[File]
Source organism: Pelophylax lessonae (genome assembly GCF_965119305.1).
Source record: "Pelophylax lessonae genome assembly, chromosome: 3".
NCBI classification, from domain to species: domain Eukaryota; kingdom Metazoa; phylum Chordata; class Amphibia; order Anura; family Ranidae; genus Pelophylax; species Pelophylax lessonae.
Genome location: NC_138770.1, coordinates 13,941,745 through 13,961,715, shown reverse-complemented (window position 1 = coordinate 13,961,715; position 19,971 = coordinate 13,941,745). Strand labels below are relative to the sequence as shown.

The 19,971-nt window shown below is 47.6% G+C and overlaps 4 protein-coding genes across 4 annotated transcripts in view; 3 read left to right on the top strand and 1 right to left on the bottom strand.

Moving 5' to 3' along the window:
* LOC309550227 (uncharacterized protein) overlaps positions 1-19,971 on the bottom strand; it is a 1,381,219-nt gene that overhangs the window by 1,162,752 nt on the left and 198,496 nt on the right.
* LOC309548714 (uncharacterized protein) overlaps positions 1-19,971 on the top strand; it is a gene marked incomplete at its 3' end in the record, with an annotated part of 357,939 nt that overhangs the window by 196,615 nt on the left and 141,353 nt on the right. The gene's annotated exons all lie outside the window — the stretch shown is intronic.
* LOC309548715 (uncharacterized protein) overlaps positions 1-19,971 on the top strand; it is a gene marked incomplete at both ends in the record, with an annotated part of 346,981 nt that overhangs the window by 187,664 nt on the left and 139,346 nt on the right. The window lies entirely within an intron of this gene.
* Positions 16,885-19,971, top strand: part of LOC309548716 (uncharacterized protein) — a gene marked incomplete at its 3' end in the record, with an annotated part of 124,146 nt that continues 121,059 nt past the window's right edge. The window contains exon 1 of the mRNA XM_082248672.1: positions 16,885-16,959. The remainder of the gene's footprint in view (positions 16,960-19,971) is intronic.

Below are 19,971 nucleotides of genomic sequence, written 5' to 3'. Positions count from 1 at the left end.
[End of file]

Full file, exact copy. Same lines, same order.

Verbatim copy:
Source organism: Pelophylax lessonae (genome assembly GCF_965119305.1).
Source record: "Pelophylax lessonae genome assembly, chromosome: 3".
NCBI classification, from domain to species: domain Eukaryota; kingdom Metazoa; phylum Chordata; class Amphibia; order Anura; family Ranidae; genus Pelophylax; species Pelophylax lessonae.
Genome location: NC_138770.1, coordinates 13,941,745 through 13,961,715, shown reverse-complemented (window position 1 = coordinate 13,961,715; position 19,971 = coordinate 13,941,745). Strand labels below are relative to the sequence as shown.

The 19,971-nt window shown below is 47.6% G+C and overlaps 4 protein-coding genes across 4 annotated transcripts in view; 3 read left to right on the top strand and 1 right to left on the bottom strand.

Moving 5' to 3' along the window:
* LOC309550227 (uncharacterized protein) overlaps positions 1-19,971 on the bottom strand; it is a 1,381,219-nt gene that overhangs the window by 1,162,752 nt on the left and 198,496 nt on the right.
* LOC309548714 (uncharacterized protein) overlaps positions 1-19,971 on the top strand; it is a gene marked incomplete at its 3' end in the record, with an annotated part of 357,939 nt that overhangs the window by 196,615 nt on the left and 141,353 nt on the right. The gene's annotated exons all lie outside the window — the stretch shown is intronic.
* LOC309548715 (uncharacterized protein) overlaps positions 1-19,971 on the top strand; it is a gene marked incomplete at both ends in the record, with an annotated part of 346,981 nt that overhangs the window by 187,664 nt on the left and 139,346 nt on the right. The window lies entirely within an intron of this gene.
* Positions 16,885-19,971, top strand: part of LOC309548716 (uncharacterized protein) — a gene marked incomplete at its 3' end in the record, with an annotated part of 124,146 nt that continues 121,059 nt past the window's right edge. The window contains exon 1 of the mRNA XM_082248672.1: positions 16,885-16,959. The remainder of the gene's footprint in view (positions 16,960-19,971) is intronic.

Below are 19,971 nucleotides of genomic sequence, written 5' to 3'. Positions count from 1 at the left end.